I never intended to do so many of the agent myths in a row, but since we’re having such a great conversation, and Laura Resnick brought this one up in the comments on the last one, it makes sense to just go on.
New writers and many professional writers believe that when they hire an agent, the agent has their best interest only in mind. With many modern agents, this is so far wrong, a writer’s interest doesn’t even get in the top three places of focus for some agents.
So said clearly, the myth is: Agents always have their client’s best interests in mind.
But before I start, I want to be clear. Every agent is different. Every agency is different. What I tend to call “old-style” agents do care about their writers. “Old-style” agents know they are an employee of a writer, they work hard doing what the writer wants, and puts the writer first in any relationship.
But the newer “slush-reading agents” as I call them, the ones that most writers deal with early on, are what this myth is about.
And let me be clear on basic employee nature. Of course any employee is doing the job for his or her own reasons. Money, love, challenge, companionship, whatever. All are reasons people take jobs. And becoming an agent is no different. Agents are people and their focus is themselves first, of course, as it is with any employee.
But most places of work for employees have rules of behavior, where during the hours that the employee works, the employer’s needs come to the front and are the focus of the actions of an employee. Just good business.
A clerk in a store helps customers, takes their money, keeps merchandise straight, all for the betterment of employer, so that the employee can make money and keep the job. A waitress in a restaurant follows restaurant rules, serves food in a certain fashion, and works while on the clock for the employer so that she can get paid and help her life move forward.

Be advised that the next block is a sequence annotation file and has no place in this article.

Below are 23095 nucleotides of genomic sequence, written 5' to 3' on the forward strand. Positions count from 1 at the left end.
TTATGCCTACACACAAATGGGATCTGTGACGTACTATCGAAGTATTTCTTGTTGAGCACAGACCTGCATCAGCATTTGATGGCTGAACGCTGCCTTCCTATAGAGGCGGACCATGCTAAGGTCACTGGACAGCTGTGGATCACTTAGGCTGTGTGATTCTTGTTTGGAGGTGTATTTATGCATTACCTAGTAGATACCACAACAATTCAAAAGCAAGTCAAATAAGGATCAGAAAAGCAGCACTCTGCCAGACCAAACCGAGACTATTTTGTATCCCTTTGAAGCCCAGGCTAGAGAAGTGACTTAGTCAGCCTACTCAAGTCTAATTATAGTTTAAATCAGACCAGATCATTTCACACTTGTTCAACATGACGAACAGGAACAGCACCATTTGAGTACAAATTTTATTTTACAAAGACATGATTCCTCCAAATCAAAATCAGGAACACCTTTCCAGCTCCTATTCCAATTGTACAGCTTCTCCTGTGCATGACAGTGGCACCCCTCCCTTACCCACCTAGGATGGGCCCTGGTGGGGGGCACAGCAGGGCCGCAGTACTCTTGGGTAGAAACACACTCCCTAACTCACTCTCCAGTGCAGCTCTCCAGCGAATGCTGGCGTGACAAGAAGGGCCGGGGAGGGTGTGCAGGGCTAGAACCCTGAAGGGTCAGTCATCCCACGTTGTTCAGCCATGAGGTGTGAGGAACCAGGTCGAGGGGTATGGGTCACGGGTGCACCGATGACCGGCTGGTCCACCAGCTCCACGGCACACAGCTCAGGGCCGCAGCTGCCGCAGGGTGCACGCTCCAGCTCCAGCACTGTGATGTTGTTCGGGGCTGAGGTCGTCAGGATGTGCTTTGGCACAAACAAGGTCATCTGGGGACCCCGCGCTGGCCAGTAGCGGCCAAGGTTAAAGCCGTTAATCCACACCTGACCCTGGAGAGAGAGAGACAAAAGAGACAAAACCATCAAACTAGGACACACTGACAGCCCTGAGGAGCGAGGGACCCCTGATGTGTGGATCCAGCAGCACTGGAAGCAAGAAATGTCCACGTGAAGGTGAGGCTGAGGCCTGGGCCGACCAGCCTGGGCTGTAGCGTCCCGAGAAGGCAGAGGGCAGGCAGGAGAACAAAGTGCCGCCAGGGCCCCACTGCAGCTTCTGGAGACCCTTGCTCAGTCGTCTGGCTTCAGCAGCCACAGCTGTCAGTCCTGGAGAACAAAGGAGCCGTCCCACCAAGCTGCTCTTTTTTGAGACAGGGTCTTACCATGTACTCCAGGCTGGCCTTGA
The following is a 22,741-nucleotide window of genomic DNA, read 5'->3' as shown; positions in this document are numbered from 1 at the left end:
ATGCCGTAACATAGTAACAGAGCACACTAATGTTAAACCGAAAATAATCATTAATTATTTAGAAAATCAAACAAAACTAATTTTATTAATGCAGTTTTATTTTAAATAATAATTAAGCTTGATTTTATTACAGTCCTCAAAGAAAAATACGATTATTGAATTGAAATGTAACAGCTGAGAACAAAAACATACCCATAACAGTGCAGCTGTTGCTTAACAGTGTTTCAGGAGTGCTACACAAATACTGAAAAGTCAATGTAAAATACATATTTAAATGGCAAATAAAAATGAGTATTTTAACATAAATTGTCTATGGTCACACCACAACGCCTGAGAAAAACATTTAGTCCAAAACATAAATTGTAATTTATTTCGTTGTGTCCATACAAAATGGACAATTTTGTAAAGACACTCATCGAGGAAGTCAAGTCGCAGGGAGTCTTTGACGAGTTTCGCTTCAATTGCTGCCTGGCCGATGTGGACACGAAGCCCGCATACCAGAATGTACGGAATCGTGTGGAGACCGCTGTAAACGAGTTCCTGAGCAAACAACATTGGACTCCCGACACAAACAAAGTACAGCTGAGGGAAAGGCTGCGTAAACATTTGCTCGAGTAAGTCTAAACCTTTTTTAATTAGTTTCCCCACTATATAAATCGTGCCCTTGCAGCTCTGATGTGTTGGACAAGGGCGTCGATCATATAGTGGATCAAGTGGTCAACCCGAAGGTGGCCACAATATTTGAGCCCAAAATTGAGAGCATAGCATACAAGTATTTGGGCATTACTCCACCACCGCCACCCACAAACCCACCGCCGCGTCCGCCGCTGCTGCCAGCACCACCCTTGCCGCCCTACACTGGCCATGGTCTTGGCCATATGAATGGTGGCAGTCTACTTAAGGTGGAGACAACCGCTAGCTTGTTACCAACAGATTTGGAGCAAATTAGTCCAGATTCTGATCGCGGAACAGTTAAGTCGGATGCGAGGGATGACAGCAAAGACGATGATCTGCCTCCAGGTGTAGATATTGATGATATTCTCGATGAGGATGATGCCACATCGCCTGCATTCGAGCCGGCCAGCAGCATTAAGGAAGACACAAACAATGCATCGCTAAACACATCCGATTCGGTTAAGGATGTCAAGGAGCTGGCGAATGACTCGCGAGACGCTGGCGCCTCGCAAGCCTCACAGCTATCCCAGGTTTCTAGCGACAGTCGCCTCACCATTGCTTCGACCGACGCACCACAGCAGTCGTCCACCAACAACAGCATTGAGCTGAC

But, alas, there are no rules for agents. None. The new wave of agents have sort of made up rules for themselves lately, using not their employer’s interest, but instead twisting the job to fit their own interests. Wow, imagine a waitress doing that or a clerk in a store? Yet that’s how agents in writing are functioning now. No rules, no guidelines, nothing to keep them thinking that their employer should come first.
So simple human self-interest and lack of basic rules explain why so much of these myths exist for agents.
For more information and a lot of great discussion, all the Killing the Sacred Cows of Publishing posts about agents are linked here:
Please, please, if you have any desire to really understand agents and help your writing career, read all the posts and all the comments. Thanks, Laura Resnick, and everyone who asked questions and made observations and helped in the discussion following those chapters in this crazy book.
In a comment after the last post, Laura Resnick said, “Many agents (perhaps most) see their credibility, their reputations in-house at publishers, and the productivity of their editorial contacts as being based on having a high hit-to-miss ratio with submissionsa high ratio of submissions that the editor likes and makes an offer on.”
I want to really aim an arrow at what Laura pointed out on agent perspectives in her fine comment.
“Slush-reading agents” (meaning the current batch) in sending manuscripts to editors have both a similar and a completely different goal in mind than a writer does.